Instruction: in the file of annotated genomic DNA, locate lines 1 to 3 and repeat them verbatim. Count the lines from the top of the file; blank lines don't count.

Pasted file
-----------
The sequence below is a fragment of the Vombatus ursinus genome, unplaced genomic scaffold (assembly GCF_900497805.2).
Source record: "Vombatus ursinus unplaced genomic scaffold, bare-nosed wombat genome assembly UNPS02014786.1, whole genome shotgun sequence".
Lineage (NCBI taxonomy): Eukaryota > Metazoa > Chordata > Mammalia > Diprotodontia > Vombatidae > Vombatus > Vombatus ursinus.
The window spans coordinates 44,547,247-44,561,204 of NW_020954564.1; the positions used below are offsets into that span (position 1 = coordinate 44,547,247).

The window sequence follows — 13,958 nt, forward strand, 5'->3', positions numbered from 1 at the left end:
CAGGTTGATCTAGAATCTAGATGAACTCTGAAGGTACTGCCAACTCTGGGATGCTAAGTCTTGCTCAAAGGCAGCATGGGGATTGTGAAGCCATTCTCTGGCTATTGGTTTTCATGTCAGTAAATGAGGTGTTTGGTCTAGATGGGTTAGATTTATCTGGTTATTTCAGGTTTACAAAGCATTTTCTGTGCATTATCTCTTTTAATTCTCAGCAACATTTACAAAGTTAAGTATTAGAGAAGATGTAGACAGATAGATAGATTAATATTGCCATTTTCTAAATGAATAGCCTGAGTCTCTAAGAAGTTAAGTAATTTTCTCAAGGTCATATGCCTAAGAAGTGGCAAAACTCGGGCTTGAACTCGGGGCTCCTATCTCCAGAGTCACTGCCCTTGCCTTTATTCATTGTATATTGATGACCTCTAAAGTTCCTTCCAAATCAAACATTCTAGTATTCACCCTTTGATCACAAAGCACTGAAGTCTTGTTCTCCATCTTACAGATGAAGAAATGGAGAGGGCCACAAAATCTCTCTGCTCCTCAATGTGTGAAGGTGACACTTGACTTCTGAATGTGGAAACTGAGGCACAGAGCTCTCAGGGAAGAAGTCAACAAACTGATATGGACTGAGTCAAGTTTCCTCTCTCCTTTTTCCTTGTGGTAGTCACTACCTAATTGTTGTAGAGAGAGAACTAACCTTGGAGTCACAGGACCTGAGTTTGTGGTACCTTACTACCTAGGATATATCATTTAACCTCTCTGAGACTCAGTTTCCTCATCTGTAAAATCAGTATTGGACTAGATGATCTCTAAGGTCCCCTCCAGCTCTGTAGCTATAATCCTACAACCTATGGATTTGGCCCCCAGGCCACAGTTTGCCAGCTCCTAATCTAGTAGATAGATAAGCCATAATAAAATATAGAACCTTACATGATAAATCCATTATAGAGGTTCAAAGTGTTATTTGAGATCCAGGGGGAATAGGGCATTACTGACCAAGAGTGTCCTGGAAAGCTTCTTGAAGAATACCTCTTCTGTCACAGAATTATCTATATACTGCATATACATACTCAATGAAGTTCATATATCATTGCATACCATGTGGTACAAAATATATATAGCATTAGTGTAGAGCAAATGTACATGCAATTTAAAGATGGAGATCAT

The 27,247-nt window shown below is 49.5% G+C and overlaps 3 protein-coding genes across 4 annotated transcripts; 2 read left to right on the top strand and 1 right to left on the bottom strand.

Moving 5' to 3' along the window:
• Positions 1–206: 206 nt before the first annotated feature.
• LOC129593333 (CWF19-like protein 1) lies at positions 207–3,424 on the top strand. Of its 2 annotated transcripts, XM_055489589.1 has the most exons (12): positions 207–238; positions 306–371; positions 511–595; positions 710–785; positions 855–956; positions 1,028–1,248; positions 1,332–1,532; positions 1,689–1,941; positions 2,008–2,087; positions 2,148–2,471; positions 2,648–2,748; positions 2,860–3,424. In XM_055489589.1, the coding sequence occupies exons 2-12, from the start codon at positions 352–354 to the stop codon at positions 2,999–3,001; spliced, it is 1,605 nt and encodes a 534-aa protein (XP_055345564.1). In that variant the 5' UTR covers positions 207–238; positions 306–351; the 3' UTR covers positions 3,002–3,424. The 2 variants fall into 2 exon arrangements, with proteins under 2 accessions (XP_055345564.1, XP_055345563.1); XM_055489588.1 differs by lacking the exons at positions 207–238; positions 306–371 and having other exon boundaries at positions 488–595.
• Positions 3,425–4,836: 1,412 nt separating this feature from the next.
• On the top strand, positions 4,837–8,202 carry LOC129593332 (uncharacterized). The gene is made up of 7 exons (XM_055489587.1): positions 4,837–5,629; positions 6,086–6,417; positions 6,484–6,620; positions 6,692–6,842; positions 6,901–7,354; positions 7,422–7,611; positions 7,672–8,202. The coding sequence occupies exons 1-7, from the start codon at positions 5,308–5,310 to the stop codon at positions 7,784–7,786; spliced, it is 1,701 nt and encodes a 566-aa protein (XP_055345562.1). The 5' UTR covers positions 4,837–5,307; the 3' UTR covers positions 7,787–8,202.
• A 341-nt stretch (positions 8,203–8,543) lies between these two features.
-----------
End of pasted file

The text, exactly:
The sequence below is a fragment of the Vombatus ursinus genome, unplaced genomic scaffold (assembly GCF_900497805.2).
Source record: "Vombatus ursinus unplaced genomic scaffold, bare-nosed wombat genome assembly UNPS02014786.1, whole genome shotgun sequence".
Lineage (NCBI taxonomy): Eukaryota > Metazoa > Chordata > Mammalia > Diprotodontia > Vombatidae > Vombatus > Vombatus ursinus.